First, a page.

I have used this approach in an earlier implementation of the ARMA+GARCH system and now I am using it for the SVM system. Likely I will be using the same approach with Neural Networks, Random Forest and all the rest I have on my to-test list. Thought it may be helpful to others too.

{ 3 comments… read them below or add one }

Very interesting. Looking forward to seeing your backtesting results. Are they any better than the ones you from the ARMA model you published back in August?

So far the results are very promising. I have only used data from the 50s, since I am trying to get a feel for the methods. More details are coming over the next few months.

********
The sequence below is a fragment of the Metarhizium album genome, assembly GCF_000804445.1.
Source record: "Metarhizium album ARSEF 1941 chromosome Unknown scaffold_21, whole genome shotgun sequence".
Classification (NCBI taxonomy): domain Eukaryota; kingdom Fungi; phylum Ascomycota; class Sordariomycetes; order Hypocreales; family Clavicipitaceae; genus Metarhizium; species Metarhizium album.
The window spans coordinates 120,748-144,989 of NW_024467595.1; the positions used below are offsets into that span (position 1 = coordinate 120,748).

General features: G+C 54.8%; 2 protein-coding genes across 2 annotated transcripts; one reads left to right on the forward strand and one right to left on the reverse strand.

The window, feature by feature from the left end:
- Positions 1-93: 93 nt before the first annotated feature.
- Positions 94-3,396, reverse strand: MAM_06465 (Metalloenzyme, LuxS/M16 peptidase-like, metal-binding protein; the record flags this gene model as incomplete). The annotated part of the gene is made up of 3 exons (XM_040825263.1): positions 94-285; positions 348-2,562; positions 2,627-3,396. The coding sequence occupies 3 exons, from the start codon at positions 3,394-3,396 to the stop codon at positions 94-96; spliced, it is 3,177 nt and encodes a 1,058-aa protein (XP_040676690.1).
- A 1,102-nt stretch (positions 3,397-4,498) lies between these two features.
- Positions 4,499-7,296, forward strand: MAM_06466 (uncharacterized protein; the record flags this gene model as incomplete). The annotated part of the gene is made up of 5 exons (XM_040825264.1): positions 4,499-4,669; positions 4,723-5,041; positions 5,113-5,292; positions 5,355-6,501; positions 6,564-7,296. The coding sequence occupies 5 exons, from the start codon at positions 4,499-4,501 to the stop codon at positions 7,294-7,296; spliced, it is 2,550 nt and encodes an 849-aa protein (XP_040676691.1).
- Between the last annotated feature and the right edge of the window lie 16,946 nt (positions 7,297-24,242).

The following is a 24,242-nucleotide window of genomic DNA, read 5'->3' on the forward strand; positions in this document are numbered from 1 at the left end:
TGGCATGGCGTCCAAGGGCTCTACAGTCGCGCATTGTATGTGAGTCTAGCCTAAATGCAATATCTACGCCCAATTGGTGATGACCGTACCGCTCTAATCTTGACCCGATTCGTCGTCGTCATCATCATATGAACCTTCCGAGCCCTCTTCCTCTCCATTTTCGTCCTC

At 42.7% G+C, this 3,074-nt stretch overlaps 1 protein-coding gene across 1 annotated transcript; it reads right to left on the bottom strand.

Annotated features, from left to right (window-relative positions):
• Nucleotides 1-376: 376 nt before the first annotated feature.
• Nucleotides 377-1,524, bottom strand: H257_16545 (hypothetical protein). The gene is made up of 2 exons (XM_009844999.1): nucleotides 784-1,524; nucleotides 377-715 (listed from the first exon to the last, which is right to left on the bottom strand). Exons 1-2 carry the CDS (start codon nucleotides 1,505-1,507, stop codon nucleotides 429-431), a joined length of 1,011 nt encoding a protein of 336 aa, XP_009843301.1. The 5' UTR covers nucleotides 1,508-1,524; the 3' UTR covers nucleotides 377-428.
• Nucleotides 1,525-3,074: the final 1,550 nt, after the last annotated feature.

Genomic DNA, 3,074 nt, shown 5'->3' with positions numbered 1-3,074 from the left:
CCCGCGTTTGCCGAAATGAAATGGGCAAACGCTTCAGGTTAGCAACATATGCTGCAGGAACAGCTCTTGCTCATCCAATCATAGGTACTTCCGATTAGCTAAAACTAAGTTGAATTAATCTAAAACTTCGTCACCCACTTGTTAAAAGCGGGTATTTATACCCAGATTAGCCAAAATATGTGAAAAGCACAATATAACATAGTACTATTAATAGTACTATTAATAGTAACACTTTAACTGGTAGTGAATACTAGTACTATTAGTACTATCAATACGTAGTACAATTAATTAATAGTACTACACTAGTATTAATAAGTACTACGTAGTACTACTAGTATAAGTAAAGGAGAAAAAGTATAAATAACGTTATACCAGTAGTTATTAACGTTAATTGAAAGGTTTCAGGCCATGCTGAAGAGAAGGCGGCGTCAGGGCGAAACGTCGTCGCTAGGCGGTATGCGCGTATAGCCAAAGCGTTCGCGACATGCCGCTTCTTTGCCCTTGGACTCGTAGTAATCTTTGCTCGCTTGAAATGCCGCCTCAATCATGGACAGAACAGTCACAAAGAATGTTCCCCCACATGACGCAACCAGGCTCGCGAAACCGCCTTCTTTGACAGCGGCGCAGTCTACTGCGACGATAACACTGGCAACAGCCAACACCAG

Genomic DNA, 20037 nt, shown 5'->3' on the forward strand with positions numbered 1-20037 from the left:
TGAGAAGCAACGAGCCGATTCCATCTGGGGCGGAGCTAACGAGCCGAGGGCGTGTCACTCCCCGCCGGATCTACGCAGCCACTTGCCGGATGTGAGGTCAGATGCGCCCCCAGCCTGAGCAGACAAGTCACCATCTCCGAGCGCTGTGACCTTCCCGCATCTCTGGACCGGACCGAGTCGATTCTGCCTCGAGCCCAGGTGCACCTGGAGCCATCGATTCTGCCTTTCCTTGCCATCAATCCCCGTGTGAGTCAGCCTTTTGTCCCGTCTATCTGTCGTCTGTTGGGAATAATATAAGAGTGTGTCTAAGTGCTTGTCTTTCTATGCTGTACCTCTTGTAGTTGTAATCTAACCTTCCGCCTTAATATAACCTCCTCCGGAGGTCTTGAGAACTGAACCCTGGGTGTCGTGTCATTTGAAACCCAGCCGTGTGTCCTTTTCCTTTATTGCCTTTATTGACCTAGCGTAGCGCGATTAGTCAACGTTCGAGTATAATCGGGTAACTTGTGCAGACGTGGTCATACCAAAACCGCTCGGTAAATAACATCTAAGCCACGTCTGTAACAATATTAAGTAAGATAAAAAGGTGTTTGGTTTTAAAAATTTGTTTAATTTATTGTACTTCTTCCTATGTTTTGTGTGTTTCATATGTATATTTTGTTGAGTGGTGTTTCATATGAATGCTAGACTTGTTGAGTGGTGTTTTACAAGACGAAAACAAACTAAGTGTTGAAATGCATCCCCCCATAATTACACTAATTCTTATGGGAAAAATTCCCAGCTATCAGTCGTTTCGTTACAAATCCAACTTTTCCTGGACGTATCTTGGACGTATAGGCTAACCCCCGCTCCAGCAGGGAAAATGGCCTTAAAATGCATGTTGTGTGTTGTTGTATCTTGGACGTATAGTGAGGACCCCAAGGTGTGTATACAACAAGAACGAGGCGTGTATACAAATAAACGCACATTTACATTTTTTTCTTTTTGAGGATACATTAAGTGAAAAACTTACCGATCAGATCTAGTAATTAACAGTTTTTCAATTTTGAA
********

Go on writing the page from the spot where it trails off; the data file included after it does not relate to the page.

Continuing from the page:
Hi,

I’ve built a library for “cross-validating” time series models, which is really the same thing as a rolling backtest. I’ve included functions for training models from the caret package, which covers a pretty wide range of predictive models. My code is here:

https://github.com/zachmayer/cv.ts

And an example using stock market data is here:

http://moderntoolmaking.blogspot.com/2012/06/time-series-cross-validation-4.html

-Zach